Sized to sit down in it if her carved wooden knees could bend, is an African figurine from before World War II. I lost the index card recording it's date and origin. Her fecundity is asserted by proud breasts and eagerly protruding ebony labia.

A swatch of Christo's orange fabric, given away by The Gate's tenders. I really wanted to snatch a whole banner in the days it was being disassembled, but I'm too chickenshit.

A conical blown glass beaker wheel engraved with cubic centimeter measurements. I have them in sizes from shot glass to liter. Somewhere.

A stack of gilt edge cylindrical porcelain cups with matching saucers and desert plates, from Limoges France. Their wide grey green borders are the color of the horizon over long island sound on an overcast day. They match my eyes. *blushing*

A hollow lacy sphere made of arcs of copper wire punctuated with carnelian glass beads. It folds flat. The Polish village where it was made and the Jewish peasants who lived there didn't survive Hitler.

Some egg shaped mixed metal trays from Taxco Mexico. Pieced together of copper brass and nickel triangles and trapezoids, they seem to record a topography of metallic farmers' fields seem from far above.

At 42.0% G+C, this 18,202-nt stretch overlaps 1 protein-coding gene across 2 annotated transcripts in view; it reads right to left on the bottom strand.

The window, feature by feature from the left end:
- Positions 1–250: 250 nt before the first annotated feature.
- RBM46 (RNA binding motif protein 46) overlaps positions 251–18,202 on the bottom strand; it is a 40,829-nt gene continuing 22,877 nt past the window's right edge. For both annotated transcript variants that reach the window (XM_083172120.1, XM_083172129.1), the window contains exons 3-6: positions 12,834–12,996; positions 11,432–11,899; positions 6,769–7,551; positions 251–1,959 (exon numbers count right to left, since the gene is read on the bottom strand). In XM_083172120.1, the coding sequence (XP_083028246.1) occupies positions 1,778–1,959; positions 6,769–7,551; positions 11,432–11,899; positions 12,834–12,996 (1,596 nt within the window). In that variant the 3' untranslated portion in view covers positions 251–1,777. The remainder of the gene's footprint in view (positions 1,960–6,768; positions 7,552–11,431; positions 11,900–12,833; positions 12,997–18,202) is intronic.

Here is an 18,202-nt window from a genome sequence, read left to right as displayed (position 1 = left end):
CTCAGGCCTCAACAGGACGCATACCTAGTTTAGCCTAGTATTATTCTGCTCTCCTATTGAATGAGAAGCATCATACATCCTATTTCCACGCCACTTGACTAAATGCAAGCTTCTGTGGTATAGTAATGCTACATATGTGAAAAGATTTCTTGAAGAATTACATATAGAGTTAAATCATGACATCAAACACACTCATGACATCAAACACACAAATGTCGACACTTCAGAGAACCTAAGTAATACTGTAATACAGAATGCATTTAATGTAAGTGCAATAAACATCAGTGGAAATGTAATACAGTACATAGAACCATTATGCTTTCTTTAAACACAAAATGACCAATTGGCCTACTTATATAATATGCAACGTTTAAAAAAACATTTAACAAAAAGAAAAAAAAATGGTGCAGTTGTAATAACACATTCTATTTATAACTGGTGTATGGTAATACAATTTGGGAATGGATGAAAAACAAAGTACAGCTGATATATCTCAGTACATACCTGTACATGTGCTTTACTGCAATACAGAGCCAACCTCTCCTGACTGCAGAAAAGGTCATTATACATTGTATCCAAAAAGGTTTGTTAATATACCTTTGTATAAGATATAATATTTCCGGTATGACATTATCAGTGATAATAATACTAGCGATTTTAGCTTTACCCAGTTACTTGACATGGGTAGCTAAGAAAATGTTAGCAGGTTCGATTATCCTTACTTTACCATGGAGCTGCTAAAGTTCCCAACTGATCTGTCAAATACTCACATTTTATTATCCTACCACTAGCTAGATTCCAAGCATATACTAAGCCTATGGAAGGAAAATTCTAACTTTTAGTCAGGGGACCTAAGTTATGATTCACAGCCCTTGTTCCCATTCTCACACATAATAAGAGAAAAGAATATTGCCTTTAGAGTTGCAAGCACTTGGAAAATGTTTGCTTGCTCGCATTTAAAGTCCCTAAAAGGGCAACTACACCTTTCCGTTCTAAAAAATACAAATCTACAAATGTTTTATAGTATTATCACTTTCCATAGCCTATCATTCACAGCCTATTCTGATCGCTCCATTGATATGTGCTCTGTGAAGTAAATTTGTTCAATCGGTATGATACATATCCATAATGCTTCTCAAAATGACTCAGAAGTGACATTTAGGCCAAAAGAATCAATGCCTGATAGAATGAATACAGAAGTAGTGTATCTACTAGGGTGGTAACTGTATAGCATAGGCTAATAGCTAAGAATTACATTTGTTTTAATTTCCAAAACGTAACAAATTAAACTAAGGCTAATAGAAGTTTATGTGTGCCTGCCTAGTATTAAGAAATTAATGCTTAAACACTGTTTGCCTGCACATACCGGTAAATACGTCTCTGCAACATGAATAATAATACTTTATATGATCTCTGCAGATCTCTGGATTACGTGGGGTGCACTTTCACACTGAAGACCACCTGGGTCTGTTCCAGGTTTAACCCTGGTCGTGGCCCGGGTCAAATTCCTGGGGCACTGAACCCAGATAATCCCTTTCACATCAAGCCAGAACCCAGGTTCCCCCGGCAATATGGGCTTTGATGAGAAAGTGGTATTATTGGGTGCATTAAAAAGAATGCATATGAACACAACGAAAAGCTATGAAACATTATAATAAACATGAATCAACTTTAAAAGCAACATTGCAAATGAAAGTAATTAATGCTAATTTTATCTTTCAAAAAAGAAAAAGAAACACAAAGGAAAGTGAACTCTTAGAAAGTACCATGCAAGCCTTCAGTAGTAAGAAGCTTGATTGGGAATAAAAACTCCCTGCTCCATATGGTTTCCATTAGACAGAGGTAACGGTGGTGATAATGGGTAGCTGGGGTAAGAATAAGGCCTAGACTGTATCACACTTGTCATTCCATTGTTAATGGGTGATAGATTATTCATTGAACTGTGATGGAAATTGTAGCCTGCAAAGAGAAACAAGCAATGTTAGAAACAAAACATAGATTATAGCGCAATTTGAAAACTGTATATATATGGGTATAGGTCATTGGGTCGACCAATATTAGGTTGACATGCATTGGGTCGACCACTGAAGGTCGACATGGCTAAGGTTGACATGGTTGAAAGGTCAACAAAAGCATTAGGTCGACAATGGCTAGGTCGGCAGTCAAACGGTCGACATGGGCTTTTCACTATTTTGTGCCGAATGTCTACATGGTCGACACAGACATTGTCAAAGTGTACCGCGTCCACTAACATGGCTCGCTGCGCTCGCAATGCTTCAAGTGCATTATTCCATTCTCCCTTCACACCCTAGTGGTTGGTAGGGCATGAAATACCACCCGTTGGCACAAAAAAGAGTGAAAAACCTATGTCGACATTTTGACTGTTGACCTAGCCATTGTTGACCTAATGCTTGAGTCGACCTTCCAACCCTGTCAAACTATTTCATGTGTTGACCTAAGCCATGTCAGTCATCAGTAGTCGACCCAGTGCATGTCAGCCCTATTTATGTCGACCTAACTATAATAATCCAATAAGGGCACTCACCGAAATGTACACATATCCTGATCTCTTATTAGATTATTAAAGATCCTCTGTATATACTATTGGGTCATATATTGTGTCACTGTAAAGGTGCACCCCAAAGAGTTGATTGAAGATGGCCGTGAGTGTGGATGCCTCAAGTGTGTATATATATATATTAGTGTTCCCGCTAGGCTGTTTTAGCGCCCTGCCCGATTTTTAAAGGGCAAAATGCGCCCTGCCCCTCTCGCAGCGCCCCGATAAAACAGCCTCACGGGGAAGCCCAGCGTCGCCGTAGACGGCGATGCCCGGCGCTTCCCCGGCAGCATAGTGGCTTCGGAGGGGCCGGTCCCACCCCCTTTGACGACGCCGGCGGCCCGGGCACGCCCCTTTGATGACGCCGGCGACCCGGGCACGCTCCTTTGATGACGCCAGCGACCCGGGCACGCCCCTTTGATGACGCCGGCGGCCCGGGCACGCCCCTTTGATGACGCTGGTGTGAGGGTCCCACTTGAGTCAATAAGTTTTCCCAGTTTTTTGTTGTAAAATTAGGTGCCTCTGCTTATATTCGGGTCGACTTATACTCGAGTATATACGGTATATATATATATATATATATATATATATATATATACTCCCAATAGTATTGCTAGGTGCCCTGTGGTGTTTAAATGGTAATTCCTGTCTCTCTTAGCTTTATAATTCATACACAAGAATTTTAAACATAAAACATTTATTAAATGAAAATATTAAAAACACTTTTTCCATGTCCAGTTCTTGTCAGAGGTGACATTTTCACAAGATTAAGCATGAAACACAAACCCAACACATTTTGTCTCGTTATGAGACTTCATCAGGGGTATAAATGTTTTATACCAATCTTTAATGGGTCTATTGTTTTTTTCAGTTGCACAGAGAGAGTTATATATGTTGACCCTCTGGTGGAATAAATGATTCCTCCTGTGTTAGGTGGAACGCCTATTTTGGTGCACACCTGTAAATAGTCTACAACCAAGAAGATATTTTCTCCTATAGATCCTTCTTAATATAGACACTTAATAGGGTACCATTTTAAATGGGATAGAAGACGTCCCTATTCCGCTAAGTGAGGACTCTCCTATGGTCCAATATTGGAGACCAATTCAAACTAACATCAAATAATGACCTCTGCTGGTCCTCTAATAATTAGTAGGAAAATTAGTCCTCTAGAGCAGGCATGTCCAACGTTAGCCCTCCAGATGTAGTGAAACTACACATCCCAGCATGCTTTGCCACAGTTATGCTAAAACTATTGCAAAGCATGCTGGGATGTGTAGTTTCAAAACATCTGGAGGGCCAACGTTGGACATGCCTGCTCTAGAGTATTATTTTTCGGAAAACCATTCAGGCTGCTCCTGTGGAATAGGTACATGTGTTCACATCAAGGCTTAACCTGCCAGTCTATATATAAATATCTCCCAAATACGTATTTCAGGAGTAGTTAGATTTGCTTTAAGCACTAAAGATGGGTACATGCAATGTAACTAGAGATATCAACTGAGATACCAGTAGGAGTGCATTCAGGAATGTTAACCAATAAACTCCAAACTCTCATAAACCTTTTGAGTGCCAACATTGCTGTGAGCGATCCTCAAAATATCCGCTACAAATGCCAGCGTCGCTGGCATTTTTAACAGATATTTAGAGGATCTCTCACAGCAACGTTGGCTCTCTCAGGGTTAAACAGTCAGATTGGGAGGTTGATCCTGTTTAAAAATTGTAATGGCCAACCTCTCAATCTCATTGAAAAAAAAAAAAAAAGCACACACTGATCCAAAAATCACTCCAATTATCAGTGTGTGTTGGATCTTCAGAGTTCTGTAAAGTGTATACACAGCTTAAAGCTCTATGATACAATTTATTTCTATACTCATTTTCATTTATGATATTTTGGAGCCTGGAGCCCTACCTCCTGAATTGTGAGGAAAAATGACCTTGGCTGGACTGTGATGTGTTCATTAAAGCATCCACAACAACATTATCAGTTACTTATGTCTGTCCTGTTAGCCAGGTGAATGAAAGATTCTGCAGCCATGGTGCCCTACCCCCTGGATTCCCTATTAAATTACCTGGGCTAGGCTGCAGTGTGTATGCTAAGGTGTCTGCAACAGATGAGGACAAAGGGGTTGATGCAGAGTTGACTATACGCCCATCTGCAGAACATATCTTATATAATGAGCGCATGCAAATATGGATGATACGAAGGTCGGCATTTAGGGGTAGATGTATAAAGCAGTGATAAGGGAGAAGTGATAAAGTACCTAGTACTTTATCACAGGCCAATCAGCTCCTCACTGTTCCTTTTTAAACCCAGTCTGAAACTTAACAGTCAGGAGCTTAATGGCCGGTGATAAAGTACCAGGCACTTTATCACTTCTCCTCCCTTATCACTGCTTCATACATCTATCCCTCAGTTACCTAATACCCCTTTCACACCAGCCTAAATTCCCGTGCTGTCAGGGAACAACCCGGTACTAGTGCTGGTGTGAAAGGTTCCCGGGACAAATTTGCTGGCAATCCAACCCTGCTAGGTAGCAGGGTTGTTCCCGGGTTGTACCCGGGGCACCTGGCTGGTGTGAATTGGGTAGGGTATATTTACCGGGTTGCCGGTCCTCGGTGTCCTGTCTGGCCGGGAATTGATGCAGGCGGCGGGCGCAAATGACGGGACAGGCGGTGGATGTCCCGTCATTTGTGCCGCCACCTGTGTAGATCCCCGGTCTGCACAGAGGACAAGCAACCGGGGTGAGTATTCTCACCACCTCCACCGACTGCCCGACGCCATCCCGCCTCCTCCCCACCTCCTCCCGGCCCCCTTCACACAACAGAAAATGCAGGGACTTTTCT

I added a series of English cathedral engravings framed with natural walnut in a line over the sofa, a tall narrow vertical black and inset brass framed mirror behind the table reflecting the objects on it (and anything which might occur on the lounge chair or end of the sofa) and high above them, a brass and black steel starburst clock. The whole is reflected in a dining room table sized mirror, crisscrossed in a diamond grid with shallow bevels(from a demolished department store) on the opposite wall. It's pretty swanky, if I do say so myself. Since I started writing this a couple of weeks ago, a yellow fiberglass Eames shell armchair and a black and chrome Arctic Aire electric fan (shaped like a DC-3 engine housing) have arrived. Other items will surely crowd in later, pulling me that much closer to a looming Collyer Brothers' type fate. I've been out of town every weekend for a month and a half, so haven't yet broken in the ensemble with it's intended purpose. I'm staying put this weekend, to visit some of my neglected haunts, perhaps invite someone back to "see my studio". On the other hand, there's a big flea market this weekend. I'll need a to turn in early if I want to get up and out there before all the good junk is taken. Maybe the christening will have to wait.